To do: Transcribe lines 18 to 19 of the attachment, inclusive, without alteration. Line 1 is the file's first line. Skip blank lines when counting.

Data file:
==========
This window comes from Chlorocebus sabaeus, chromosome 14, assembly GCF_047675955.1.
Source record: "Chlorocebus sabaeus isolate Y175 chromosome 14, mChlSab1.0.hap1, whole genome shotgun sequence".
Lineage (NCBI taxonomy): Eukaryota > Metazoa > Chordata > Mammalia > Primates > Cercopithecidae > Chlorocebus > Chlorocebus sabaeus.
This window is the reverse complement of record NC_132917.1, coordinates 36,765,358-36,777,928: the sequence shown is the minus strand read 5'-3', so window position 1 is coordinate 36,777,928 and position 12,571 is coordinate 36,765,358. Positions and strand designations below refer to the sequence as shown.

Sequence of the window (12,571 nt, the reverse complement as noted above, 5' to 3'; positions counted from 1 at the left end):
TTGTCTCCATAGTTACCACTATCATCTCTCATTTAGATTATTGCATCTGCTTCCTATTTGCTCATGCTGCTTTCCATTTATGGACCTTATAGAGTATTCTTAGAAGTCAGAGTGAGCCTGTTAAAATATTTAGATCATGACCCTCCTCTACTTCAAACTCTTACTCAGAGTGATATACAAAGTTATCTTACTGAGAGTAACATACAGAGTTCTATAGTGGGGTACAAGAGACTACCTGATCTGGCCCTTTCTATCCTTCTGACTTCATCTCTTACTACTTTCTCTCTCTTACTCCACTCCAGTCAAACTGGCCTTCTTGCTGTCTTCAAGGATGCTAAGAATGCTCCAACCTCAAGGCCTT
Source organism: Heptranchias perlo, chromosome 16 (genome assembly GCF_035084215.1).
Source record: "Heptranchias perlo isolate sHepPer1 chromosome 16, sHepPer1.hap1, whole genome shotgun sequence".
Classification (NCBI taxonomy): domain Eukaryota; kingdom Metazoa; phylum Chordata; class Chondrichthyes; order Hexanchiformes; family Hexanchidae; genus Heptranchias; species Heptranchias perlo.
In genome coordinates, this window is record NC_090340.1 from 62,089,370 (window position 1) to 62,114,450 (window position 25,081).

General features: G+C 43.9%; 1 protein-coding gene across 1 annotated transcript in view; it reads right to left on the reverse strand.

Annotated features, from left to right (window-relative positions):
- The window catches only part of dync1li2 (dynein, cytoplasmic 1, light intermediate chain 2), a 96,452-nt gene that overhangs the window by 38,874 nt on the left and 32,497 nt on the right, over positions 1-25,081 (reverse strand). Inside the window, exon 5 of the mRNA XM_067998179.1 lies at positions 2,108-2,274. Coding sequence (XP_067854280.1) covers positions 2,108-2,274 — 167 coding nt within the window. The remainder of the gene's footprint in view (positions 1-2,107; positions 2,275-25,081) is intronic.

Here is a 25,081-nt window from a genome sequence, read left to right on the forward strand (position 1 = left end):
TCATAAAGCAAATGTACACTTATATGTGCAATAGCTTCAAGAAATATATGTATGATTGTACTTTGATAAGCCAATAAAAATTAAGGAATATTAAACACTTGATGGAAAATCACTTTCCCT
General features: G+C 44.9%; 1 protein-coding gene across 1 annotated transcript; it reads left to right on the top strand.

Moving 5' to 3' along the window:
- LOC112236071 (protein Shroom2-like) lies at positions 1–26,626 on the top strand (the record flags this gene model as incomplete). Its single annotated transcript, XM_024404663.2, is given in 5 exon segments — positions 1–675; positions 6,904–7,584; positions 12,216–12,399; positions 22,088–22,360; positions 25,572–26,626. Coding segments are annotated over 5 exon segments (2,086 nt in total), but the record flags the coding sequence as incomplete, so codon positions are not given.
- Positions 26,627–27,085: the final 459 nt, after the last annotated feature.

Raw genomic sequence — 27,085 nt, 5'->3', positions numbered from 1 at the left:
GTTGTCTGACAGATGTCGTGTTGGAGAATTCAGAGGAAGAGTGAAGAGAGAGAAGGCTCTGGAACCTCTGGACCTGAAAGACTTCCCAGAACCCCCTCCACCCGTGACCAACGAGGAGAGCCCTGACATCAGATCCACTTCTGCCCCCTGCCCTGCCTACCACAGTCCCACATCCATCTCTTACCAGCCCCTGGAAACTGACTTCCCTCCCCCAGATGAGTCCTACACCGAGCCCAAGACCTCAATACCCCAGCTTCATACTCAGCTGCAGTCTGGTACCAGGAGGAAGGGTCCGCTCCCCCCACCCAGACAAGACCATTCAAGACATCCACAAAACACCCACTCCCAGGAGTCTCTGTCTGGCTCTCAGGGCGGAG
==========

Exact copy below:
- LOC112236071 (protein Shroom2-like) lies at positions 1–26,626 on the top strand (the record flags this gene model as incomplete). Its single annotated transcript, XM_024404663.2, is given in 5 exon segments — positions 1–675; positions 6,904–7,584; positions 12,216–12,399; positions 22,088–22,360; positions 25,572–26,626. Coding segments are annotated over 5 exon segments (2,086 nt in total), but the record flags the coding sequence as incomplete, so codon positions are not given.
- Positions 26,627–27,085: the final 459 nt, after the last annotated feature.